Chicago — Federal authorities charged eleven people on Friday with running a cocaine delivery service for the La Familia Stones street gang, mostly in the Albany Park neighborhood, for nearly a year. Two of the suspects are already in jail, where they are waiting to stand trial for murders and other crimes they allegedly committed on the Northwest Side.
From December 2021 until November of last year, the group allegedly ran a phone hotline where people could order crack cocaine, which the crew then brought to their doors. Even after members of the group discussed strong suspicions that law enforcement was onto them, the operation continued, officials said.
Undercover Chicago police officers and Drug Enforcement Administration agents made about 53 purchases of cocaine, heroin, and drugs as part of the investigation, dubbed “Operation Bullpen,” according to a court filing. Investigators also tapped the delivery “hotline.”
Federal agents shut down the hotline and “seized hundreds of grams of crack cocaine and numerous firearms from various defendants,” according to a press release from the US Attorney’s office in Chicago. One crew member remains at large, but the rest were arrested this week or are in state custody.
- Hader “Luis” Garcia, 19, of Chicago
- Eduart Hoxa, also known as “Finn” and “White Boy”, 35, of Chicago
- Alexis “Tony” Del Toro, 24, of Elmwood Park
- Freddy “Fredo” Del Toro, 27, also known as “Ricky,” of Elmwood Park
- Bryan Del Toro, 22, of Elmwood Park
- Alex “Joey” Hernandez, also known as “Biggie,” 24, of Chicago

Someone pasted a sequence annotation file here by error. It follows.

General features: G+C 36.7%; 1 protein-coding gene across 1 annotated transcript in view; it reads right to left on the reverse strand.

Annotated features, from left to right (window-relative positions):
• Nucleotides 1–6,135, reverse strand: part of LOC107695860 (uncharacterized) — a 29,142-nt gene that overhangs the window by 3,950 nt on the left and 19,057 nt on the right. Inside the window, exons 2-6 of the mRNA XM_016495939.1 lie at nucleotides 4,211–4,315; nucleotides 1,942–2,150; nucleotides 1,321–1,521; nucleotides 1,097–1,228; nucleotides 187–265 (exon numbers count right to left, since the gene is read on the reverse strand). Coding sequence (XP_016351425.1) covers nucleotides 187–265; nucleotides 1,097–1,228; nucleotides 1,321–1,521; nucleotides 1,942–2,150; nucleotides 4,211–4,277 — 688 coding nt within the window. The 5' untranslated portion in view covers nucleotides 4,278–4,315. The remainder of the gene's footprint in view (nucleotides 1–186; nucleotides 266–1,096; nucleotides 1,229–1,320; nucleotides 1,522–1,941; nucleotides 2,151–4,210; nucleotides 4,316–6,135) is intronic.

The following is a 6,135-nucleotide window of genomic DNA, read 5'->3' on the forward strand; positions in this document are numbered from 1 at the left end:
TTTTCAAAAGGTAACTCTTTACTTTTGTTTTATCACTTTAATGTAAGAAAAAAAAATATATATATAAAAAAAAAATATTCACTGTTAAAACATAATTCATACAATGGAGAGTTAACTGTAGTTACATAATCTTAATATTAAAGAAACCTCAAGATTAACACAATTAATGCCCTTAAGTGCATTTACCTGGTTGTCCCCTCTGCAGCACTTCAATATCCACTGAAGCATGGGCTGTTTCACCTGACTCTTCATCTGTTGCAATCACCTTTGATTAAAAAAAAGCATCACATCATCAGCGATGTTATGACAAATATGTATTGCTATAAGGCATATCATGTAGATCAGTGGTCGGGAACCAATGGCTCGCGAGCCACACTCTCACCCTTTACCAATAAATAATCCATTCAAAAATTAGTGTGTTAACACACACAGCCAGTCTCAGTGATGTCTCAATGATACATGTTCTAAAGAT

- Ruben Valencia, 22, of Chicago
- Karina “Kay Kay” Jimenez, also known as “Rina,” 35 of Chicago
- Kevin Ramirez, 27, of Evanston
- Jonas “Guero” Castillo, 26, of Chicago
- Jesenia “J-Dog” Calle, 20, of Chicago.
Garcia, also known as “Luis,” has been in jail since February 2022 as he awaits trial for a long list of violent crimes, including a carjacking, a murder, and an attempted murder. Alexis Del Toro has been jailed since April, accused of killing another driver shortly after completing a drug transaction in North Park.
During Del Toro’s arrest in the murder case, police allegedly found various drugs packaged for sale, ammunition, and three guns. When they searched his home in the 3900 block of North Kedzie, they found another gun and $29,490 cash that federal officials described as “suspected narcotics proceeds.”
The 115-page federal complaint said the Del Toroes directed most of the other defendants to complete deliveries that customers placed by calling the delivery hotline.
On July 5, wiretap conversations suggested that Valencia might be preparing to shoot someone, the federal complaint said. Police officers, hoping to “prevent the potential use of a firearm,” pulled Valencia over, found a gun in his bag, seized the weapon, and then let him go, the complaint said.
Afterwards, Freddy Del Toro and Hernandez discussed the incident during a phone call that authorities were monitoring.
“I’m going to tell you something crazy,” Hernandez said. “That nigga got let go.”
“What the f*ck? No,” replied Hernandez.
“He didn’t even go to the station, bro.”
The men then discussed the possibility that, given the circumstances, Valencia might be cooperating with law enforcement.
In September, after cops stopped one of their customers and seized their crack but didn’t arrest them, the pair again discussed the possibility that law enforcement was onto their operation.
“They’re watching, Moe,” Del Toro allegedly said. “Foster and Pulaski, Moe. I seen J-Dog … they was coming out the [grocery store] already, boom, they stopped them. They were like, come here. Boom, boom. Handcuffed them and everything. Took his [$20 worth of crack] and everything.”